Bob Dylan takes on the Rolling Stones, Hitler and Obama

04.20.09 9 years ago

AP Photo/Stew Milne

If you are even remotely a fan of Bob Dylan- and by that I mean if you can even name one of his songs, drop what you’re doing and read this.

It’s a long, but very digestible Q&A with the master himself conducted by Bill Flanagan. Dylan’s website has been rolling the interview out in installments, like a serialized novel, and it is riveting. It takes Flanagan a few minutes to get Dylan going, but he knows exactly when to pry and when to let an exchange go and let the answer, as short as it may be, marinate in Dylan’s brilliance.

I have a bit of a confession to make in that I’ve never really gotten into Dylan’s music as much as I want to. I’m young enough to have missed him in the ’60s and I’ve never taken the time to go back and explore his stuff. I feel like I don’t have the time to properly devote to it-as if I need a study plan, like reading the Bible or something like that. After reading this interview, it’s clear that Dylan doesn’t take himself seriously, so maybe I need to just jump right in and quit feeling so intimidated.

In addition to dissecting the new album, “Together Through Life,” which comes out April 28, Dylan and Flanagan discuss the Civil War, Obama, Hitler, Elvis and anything that comes up…including the following excerpts about mysticism:

Are you a mystical person?


Any thoughts about why?

I think it’s the land. The streams, the forests, the vast emptiness. The land created me. I’m wild and lonesome. Even as I travel the cities, I’m more at home in the vacant lots. But I have a love for humankind, a love of truth, and a love of justice. I think I have a dualistic nature. I’m more of an adventurous type than a relationship type.

But the album is all about love – love found, love lost, love remembered, love denied.

Inspiration is hard to come by. You have to take it where you find it.”

That’s just crazy to think that Dylan is a mere mortal like the rest of us, who grabs the muse as she presents herself. The following exchange made me laugh since Flanagan somewhat makes Dylan backtrack. Imagine Mick and Keith’s relief.

“What do you think of the Stones?

What do I think of them? They’re pretty much finished, aren’t they?

They had a gigantic tour last year. You call that finished? 

Ohyeah, you mean Steel Wheels. I’m not saying they don’t keep going, but they need Bill. Without him they’re a funk band. They’ll be the real Rolling Stones when they get Bill back.

Bob, you’re stuck in the 80’s.

I know. I’m trying to break free.

Do you really think the Stones are finished?

Of course not, They’re far from finished. The Rolling Stones are truly the greatest rock and roll band in the world and always will be. The last too. Everything that came after them, metal, rap, punk, new wave, pop-rock, you name it . . . you can trace it all back to the Rolling Stones. They were the first and the last and no one’s ever done it better.”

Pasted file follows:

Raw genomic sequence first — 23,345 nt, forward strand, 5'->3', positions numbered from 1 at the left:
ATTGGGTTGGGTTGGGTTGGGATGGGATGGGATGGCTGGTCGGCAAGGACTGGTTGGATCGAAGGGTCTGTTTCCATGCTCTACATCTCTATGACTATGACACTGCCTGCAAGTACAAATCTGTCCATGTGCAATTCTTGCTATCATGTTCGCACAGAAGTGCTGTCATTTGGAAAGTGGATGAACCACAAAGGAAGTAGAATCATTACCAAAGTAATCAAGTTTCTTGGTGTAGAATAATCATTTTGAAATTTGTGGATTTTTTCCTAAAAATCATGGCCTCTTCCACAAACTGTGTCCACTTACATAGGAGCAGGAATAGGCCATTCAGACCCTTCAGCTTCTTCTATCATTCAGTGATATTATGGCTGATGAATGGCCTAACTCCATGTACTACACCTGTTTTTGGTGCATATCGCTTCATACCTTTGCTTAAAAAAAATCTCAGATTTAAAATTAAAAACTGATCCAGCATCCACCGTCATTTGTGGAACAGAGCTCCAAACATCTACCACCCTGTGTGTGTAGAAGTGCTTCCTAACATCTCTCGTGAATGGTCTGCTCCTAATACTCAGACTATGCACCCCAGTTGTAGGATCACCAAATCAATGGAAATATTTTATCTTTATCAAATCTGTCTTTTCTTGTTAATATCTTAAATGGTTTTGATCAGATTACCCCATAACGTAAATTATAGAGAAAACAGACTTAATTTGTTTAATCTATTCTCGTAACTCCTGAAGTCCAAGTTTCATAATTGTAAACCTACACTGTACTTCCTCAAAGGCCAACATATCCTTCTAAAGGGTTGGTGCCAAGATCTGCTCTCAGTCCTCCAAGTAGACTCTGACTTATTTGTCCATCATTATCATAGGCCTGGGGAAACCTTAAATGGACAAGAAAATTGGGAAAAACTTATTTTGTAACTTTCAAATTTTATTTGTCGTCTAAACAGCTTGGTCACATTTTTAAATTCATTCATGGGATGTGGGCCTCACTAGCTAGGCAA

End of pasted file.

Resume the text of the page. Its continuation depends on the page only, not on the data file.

Flanagan also asked Dylan his favorite songwriters. Included in the list is Jimmy Buffett, which shocked me, but the fact is Buffett’s hits don’t reflect the depth of his songwriting prowess; they are more a demonstration of his ability to write populist-pleasing tunes. Some of his deeper cuts are simply beautiful. Check out his boxed set, “Boats, Beaches, Bars & Ballads” to get a better understanding of his depth.

In the next exchange, it’s easy to believe Dylan is simply trading on fake humility, but he’s right.

“A lot of the acts from your generation seem to be trading on nostalgia. They play the same songs the same way for the last 30 years. Why haven’t you ever done that?

I couldn’t if I tried. Those guys you are talking about all had conspicuous hits. They started out anti-establishment and now they are in charge of the world. Celebratory songs. Music for the grand dinner party. Mainstream stuff that played into the culture on a pervasive level. My stuff is different from those guys. It’s more desperate. Daltrey, Townshend, McCartney, the Beach Boys, Elton, Billy Joel. They made perfect records, so they have to play them perfectly … exactly the way people remember them. My records were never perfect. So there is no point in trying to duplicate them. Anyway, I’m no mainstream artist.”

The only thing that would have made it better would be to hear this interview instead of read it. We all know that Dylan’s voice sounds like a gravel road. Flanagan speaks in a very calm, low-key way. You know the person in the room that a cat always gravitates to because they’re the calmest person? That’s what Flanagan is like. Reading this, it’s possible to imagine someone getting flustered by some of Dylan’s responses, but knowing Flanagan, I’m sure that wasn’t the case.

Great stuff.

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